Going into the wild means exposing yourself to possible harm. While the chances of acquiring an injury can range from small to huge depending on the mountain you’re willing to explore, following safety precautions can help you survive the trek.

Since we’re talking about the outdoors, you have to closely be in contact with basic life necessities like shelter, food, and water to get you through the end of the hike. But aside from that, you also need to bring your basic needs that most of us often take for granted.

That is why planning a hiking trip well can actually save yourself from incurring accidents in the middle of the mountain.

Create a gear list

When packing for a trip, creating a list is an important step that you shouldn’t miss during the planning process. Likewise, preparing for a hike can be a walk in the park if you know what gears to bring.

A gear list will help you identify what stuff to bring for you to survive whether a 10-hour hike or a week of camping outdoors. Leaving something behind can cause you to stress, so to save yourself from worrying, get a pen and a paper and start your list. Don’t forget to include trekking poles in it as it will be a vital part of the trip.

Choose the right trail

Beginners will not easily complete a hike that is meant for pros. And I’m sure anyone without a hiking experience wouldn’t want to put themselves in a position where they could possibly meet an accident or an injury.

That’s the exact reason why choosing the right trail is very important. You have to assess whether a particular trail is right up your alley. If not, do yourself a favor and pick a different one. There are a lot of options that you can choose from, so you don’t have to worry if you feel you’re a newbie.

We live in a world full of natural parks and mountains made for your adventurous soul; all you have to do is pick the perfect path for you.

Research about the area

Any surprise sighting of a wild animal can be a fantastic experience. But are you ready for it?

Doing some research first before you decide to explore a new hiking trail can save you from future trouble. Knowing what to expect when you go out, there can prepare you for what can happen. You should be on the lookout for wild animals and how to act when they are around. It’s their home, and you’re just a mere visitor, so you have to respect their space.

You should also take into consideration poisonous plants that you might encounter. It’s good to appreciate the plethora of flora around you, but would you dare hold a plant and regret it as soon as you realize that it’s poisonous? Researching the area can save your life. Trust me.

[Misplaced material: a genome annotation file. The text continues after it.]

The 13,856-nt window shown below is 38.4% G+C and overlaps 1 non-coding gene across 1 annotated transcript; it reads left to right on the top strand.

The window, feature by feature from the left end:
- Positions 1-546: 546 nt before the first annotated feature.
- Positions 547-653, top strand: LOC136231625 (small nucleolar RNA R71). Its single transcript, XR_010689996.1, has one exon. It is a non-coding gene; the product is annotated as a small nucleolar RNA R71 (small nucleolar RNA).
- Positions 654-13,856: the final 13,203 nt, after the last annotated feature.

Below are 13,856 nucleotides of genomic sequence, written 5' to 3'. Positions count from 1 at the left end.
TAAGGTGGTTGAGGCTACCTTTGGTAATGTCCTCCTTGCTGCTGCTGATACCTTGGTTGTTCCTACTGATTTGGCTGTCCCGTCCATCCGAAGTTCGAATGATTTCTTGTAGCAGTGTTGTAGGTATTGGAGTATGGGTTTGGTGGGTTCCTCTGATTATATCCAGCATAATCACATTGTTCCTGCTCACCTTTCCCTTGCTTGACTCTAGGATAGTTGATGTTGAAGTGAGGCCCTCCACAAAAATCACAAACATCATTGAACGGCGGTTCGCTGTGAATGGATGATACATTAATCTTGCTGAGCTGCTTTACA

You might also want to take note of hunting seasons and hiking alerts before going on that trip. You can easily find that information on their local websites.

Check the weather

The weather can determine how your hike would go. So be sure to check the forecast from time to time until before you leave your house.

This is how you will know whether to bring an extra rain jacket or whether to load on sunscreen. Either way, it’s another survival lesson that you have to always to put on your list.

Knowing the weather on the days of your hike can help you identify whether to continue with the trip or park it for a while. It’s not very ideal to go trekking if the weather is terrible. It could make trails unpassable, so you have to double-check if it’s safe to go or not.

The local parks and recreation department can help you decide on that because they have access to real-time information.

Have an emergency plan

An emergency plan is your escape route in case any unfortunate situation happens. If anything like that happens, you have to be quick on your feet and act accordingly.

During situations like this, you don’t have the luxury of time to plan your actions meticulously; that is why planning ahead will keep you safe. Know the answers to these questions, and you’ll surely have a good time hiking with less worry:

  • How far is your location from the nearest safe outpost?
  • Is cell service reliable?
  • Will my GPS work here?
  • What emergency contacts should I keep on my phone?
  • How should I get help if none of the above works?

Be sure to coordinate with the park rangers about emergency plans to increase your survival rate if anything terrible happens.

Bring a first-aid kit

A first-aid kit is a must!

This is one thing that you shouldn’t forget to bring with you. Scrapes and bug bites are unavoidable, but with a first-aid kit with you, you won’t have to worry mending them.

A pre-made kit for hiking can cause you less worry. It’s complete, and it has everything that you need for curing minor hiking injuries. It already contains adhesives, wrap bandages, and an antiseptic.

You can also add several items on your kit based on your needs. If you have maintenance pills, be sure to include that. It’s also safe to add few paracetamols and pain killer tablets.

If you plan to DIY your kit, Red Cross can help you with that.

Dress appropriately

Your whole outfit should also be an essential part of the planning.

Dressing appropriately for the occasion may seem too superficial for some, but it can help keep you safe. Layering your clothes and picking the right thermal jackets to wear during winter hikes can protect you from the dangers of hypothermia. Even wearing the right hiking shoes can spare your ankle from strains and injuries.

Sum up

Exploring natural parks and mountains can be harsh, especially if we don’t prepare for it. It’s essential to have fun during the hike, but it’s more important to always put our safety first above anything else.

Safety First: 7 Important Safety Precautions to Follow When Hiking